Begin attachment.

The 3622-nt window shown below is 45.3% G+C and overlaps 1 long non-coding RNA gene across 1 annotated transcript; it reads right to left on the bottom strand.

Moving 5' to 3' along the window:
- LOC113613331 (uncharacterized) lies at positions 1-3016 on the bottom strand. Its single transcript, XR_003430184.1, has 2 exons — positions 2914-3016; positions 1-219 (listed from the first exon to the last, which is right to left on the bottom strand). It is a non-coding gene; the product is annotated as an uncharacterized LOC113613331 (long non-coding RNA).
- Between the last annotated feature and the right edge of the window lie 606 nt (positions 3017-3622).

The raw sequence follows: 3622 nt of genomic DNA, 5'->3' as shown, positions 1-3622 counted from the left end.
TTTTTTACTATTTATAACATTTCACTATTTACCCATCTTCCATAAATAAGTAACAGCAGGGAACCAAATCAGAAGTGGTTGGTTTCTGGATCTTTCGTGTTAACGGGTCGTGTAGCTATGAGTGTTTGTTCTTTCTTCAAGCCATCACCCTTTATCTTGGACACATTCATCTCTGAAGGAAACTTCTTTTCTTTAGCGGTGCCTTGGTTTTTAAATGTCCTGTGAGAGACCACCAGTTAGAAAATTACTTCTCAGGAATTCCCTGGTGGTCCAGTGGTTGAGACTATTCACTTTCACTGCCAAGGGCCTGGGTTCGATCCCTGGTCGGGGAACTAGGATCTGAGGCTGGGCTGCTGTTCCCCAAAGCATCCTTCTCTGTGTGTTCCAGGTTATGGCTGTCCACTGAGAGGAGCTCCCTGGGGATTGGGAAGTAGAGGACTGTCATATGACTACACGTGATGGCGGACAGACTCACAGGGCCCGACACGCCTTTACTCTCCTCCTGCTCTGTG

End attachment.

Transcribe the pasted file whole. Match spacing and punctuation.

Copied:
The 3622-nt window shown below is 45.3% G+C and overlaps 1 long non-coding RNA gene across 1 annotated transcript; it reads right to left on the bottom strand.

Moving 5' to 3' along the window:
- LOC113613331 (uncharacterized) lies at positions 1-3016 on the bottom strand. Its single transcript, XR_003430184.1, has 2 exons — positions 2914-3016; positions 1-219 (listed from the first exon to the last, which is right to left on the bottom strand). It is a non-coding gene; the product is annotated as an uncharacterized LOC113613331 (long non-coding RNA).
- Between the last annotated feature and the right edge of the window lie 606 nt (positions 3017-3622).

The raw sequence follows: 3622 nt of genomic DNA, 5'->3' as shown, positions 1-3622 counted from the left end.
TTTTTTACTATTTATAACATTTCACTATTTACCCATCTTCCATAAATAAGTAACAGCAGGGAACCAAATCAGAAGTGGTTGGTTTCTGGATCTTTCGTGTTAACGGGTCGTGTAGCTATGAGTGTTTGTTCTTTCTTCAAGCCATCACCCTTTATCTTGGACACATTCATCTCTGAAGGAAACTTCTTTTCTTTAGCGGTGCCTTGGTTTTTAAATGTCCTGTGAGAGACCACCAGTTAGAAAATTACTTCTCAGGAATTCCCTGGTGGTCCAGTGGTTGAGACTATTCACTTTCACTGCCAAGGGCCTGGGTTCGATCCCTGGTCGGGGAACTAGGATCTGAGGCTGGGCTGCTGTTCCCCAAAGCATCCTTCTCTGTGTGTTCCAGGTTATGGCTGTCCACTGAGAGGAGCTCCCTGGGGATTGGGAAGTAGAGGACTGTCATATGACTACACGTGATGGCGGACAGACTCACAGGGCCCGACACGCCTTTACTCTCCTCCTGCTCTGTG